The Middle East seems like an iceberg again: only about 10% of what’s really going on is visible.
One noteworthy example: Officials in Washington are increasingly convinced that Israel’s military is continuing to pound targets in Syria — not to help the rebels there, but to prevent anyone from getting new and potent weapons. The latest example: mysterious explosions at a Syrian port on July 5, soon after Russian vessels delivered advanced missiles that can strike ships offshore.
CNN and ABC News reported that, according to U.S. sources, Israel attacked the Syrian port. The Sunday Times of London reported that an Israeli submarine carried out the attack, which would be a new and dramatic technique.
Israel refuses to say a word about it. The pattern of silence about operations in Syria was firmly set in 2007, when Israel’s air force demolished a nuclear reactor being built in a remote site in northeastern Syria — and Israel has never confirmed what the CIA and other credible sources affirmed: that Israel did it to preserve its nuclear monopoly in the Middle East.
The dynamic moving parts now in the region are in Arab countries — with ambitions, tensions, and violence ignited by the Arab Spring movement that began in 2011. The future of Egypt and Syria: still unknown.
The United States and Israel, maintaing close consultations and publicly stressing their alliance — a history of which we wrote in 1994 (the book, Friends in Deed) — are reacting quite differently.
That’s the situation that Ron Dermer will be inheriting, when he becomes Israel’s ambassador to Washington in September. Replacing another American-born Israeli, Michael Oren — a historian and professor who had a fascinating 4 years that surely will spawn books and lectures — Dermer is well known to Obama Administration officials. Dermer is so close to Benjamin Netanyahu that the prime minister has often sent Dermer to Washington as his personal envoy on touchy issues.
Mideast-watchers in Washington are referencing Dermer’s feisty right-wing views. Folks who are skeptical of the Oslo Accords, the notion of a two-state solution with the Palestinians, and most anything the New York Times writes love Dermer’s sardonically polite explanation to the Times of why Netanyahu would not write an op-ed article for the paper.
Obama Administration officials are probably not going to hold Dermer’s views against him, because his closeness to “Bibi” is a lot more significant. Their disagreements are mostly over re-starting negotiations with the Palestinians — and, more essentially, whether a Jewish state and a Palestinian Arab state can respect fair borders and live side-by-side in peace.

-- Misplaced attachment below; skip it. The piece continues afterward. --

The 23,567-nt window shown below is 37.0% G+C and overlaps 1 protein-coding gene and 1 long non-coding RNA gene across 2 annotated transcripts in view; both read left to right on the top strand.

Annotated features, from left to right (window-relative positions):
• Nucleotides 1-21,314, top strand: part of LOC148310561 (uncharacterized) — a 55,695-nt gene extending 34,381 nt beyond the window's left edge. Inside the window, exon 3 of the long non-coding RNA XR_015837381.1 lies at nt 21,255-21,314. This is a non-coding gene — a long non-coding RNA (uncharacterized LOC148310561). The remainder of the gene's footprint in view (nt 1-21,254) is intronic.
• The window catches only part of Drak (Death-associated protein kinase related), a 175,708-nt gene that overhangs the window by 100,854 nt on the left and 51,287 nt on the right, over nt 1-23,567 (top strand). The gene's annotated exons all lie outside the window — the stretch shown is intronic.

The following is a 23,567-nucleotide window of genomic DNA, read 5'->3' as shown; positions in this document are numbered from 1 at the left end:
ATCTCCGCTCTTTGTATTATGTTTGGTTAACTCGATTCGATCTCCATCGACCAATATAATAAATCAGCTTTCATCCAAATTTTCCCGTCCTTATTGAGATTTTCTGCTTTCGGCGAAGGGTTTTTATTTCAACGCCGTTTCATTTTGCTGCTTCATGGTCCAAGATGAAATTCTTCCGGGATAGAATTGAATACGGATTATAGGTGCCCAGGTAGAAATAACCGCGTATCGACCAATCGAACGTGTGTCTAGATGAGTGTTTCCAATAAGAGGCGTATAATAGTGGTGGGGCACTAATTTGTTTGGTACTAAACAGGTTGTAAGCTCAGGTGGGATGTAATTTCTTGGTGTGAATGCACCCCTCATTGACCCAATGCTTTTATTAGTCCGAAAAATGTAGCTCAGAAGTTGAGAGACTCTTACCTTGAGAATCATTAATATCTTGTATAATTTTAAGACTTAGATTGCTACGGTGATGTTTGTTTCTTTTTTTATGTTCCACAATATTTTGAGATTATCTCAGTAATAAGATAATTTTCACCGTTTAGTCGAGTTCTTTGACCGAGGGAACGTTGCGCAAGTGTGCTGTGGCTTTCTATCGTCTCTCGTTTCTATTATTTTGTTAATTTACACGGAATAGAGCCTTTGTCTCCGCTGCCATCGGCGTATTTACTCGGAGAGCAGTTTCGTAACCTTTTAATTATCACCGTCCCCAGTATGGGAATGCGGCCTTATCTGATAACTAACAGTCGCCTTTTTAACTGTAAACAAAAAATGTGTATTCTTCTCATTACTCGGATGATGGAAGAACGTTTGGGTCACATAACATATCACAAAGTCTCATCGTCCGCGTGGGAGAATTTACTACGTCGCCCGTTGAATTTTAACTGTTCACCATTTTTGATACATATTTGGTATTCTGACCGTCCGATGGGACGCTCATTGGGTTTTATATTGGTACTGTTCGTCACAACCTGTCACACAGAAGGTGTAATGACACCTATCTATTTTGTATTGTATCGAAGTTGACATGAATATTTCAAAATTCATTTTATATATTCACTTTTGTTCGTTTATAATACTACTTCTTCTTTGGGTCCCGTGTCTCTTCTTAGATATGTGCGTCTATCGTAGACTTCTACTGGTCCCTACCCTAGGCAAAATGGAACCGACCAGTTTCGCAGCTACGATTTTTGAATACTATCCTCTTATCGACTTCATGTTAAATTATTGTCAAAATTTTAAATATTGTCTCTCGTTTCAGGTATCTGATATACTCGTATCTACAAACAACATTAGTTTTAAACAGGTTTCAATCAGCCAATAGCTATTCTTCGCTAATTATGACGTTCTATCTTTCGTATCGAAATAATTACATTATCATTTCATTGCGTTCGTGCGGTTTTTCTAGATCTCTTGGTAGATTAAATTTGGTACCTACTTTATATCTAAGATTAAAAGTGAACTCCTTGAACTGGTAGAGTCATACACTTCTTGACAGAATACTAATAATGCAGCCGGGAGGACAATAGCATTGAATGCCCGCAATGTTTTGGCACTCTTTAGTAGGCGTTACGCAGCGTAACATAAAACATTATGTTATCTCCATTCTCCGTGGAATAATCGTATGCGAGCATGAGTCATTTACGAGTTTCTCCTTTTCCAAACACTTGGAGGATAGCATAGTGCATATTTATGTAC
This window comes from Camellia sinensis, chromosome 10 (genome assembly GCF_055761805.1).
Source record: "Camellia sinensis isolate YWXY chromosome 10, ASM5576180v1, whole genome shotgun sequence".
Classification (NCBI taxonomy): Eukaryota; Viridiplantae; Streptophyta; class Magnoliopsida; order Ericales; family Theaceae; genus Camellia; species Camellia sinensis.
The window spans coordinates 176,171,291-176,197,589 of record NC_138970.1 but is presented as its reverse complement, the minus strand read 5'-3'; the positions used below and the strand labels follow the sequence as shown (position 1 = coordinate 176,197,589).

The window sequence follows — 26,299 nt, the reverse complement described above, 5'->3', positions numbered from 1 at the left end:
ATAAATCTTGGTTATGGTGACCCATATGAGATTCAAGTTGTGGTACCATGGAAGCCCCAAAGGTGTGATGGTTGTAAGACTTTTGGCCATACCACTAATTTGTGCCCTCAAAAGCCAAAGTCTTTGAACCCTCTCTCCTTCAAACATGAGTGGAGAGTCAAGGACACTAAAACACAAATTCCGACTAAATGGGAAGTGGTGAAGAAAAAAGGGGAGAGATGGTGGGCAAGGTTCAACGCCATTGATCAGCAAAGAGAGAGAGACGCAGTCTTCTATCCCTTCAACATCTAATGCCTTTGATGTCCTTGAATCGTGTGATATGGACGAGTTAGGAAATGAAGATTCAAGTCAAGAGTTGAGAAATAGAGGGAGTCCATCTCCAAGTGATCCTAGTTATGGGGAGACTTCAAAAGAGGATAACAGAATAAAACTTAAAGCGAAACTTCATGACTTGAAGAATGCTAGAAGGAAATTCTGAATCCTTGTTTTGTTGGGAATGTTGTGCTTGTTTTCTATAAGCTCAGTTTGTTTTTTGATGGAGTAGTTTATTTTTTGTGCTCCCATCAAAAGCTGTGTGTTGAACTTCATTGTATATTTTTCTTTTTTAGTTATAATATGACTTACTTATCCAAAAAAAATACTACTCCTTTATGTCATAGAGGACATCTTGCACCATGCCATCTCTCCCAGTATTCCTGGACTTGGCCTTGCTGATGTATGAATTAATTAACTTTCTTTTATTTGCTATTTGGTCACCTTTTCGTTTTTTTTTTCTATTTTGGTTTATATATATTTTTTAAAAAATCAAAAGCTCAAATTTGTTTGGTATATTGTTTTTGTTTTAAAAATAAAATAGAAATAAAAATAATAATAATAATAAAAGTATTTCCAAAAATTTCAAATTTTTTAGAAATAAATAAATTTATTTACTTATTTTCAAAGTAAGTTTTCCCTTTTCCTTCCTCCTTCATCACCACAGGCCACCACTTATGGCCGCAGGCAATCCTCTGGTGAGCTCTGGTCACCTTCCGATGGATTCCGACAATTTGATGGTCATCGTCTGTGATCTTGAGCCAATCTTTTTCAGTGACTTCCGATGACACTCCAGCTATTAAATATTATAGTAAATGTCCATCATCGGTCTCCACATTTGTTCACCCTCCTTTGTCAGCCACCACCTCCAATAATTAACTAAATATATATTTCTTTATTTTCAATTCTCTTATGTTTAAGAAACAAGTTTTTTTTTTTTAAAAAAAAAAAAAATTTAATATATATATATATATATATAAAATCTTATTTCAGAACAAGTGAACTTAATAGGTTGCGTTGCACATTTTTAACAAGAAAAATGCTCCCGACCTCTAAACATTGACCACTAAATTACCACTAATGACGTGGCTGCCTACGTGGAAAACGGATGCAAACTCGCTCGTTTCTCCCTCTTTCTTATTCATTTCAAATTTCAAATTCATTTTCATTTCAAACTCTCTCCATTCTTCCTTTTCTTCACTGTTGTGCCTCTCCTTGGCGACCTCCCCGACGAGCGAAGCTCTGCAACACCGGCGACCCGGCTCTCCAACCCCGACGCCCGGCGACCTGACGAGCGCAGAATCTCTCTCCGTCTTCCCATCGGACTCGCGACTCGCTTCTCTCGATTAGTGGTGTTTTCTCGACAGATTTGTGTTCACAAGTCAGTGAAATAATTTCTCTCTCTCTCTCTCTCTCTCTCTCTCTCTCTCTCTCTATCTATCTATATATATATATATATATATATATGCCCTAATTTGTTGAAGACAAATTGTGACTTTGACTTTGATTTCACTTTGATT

Syria, Egypt, and Iran’s nuclear program are far more pressing issues right now.
The Obama Administration, after all, knows that anything America says and does will be closely watched worldwide: Send weapons to the rebels? Train them in neighboring countries, Turkey and Jordan? Set a deadline for toppling President Bashar al-Assad? Operate only through a multinational coalition, as the U.S. chose to do during Libya’s civil war?
Israel, sitting just to the southwest of Syria and buffered only by the Golan Heights which Israel captured in 1967, cannot afford to sit and watch with its proverbial hands under its rear end.
The only policy lines which Israeli officials have declared are: (1) Israel isn’t taking sides, as to which faction should win in Syria. (2) Any attempt by the Assad government to move advanced weaponry or chemical weapons to Lebanon or to any guerrillas will not be tolerated. (3) No Syrians will be allowed to fire toward Israelis on the Golan.
Number 1 seems to be true, in part because Israeli officials — including analysts in the intelligence community — are unusually confused as to what outcome they would prefer in Syria. At first, it was clear that weakening Assad by distracting him looked great. The possibility that he would be overthrown would probably shatter Syria’s alliance with Iran — and perhaps even with Israel’s bitter enemy, the Hezbollah in Lebanon.
So one would think that Israel would like “the rebels” to win. Yet as it became clear that there were all kinds of rebels — and some might put hostility toward “the Zionist entity” near the top of their priorities — Israeli analysts realized that they didn’t like any of the rebels, either.
Some Israeli officials privately say what Israel has traditionally thought when Arab and Muslim nations are fighting against each other in the Middle East: “Let them keep on fighting each other. It’s only good for us.” Others honestly feel terrible that tens of thousands of civilians have been killed in Syria — and recognize the volatile danger that over a million Syrian refugees can represent in other countries.
It is traditional that refugee crises give intelligence agencies fantastic opportunities. Western agencies almost certainly are planting spies among the refugees — to learn what can be gleaned about politics and military positions inside Syria, and perhaps to go with the Syrians when they eventually reenter their country. It’s a great time to recruit agents and place long-time moles in place.
It was noteworthy (Saturday, July 13) that Al-Jazeera English is emphasizing a story about Al-Qaeda-affiliated rebels in Syria having killed a commander of the Free Syrian Army. “Rebels are fighting each other,” the TV news said, and the reporter who told the story practically urged Western nations to arm the FSA before it’s too late. A commentator added that Western policies are inadvertantly helping Al-Qaeda by starving the relatively pro-Western FSA.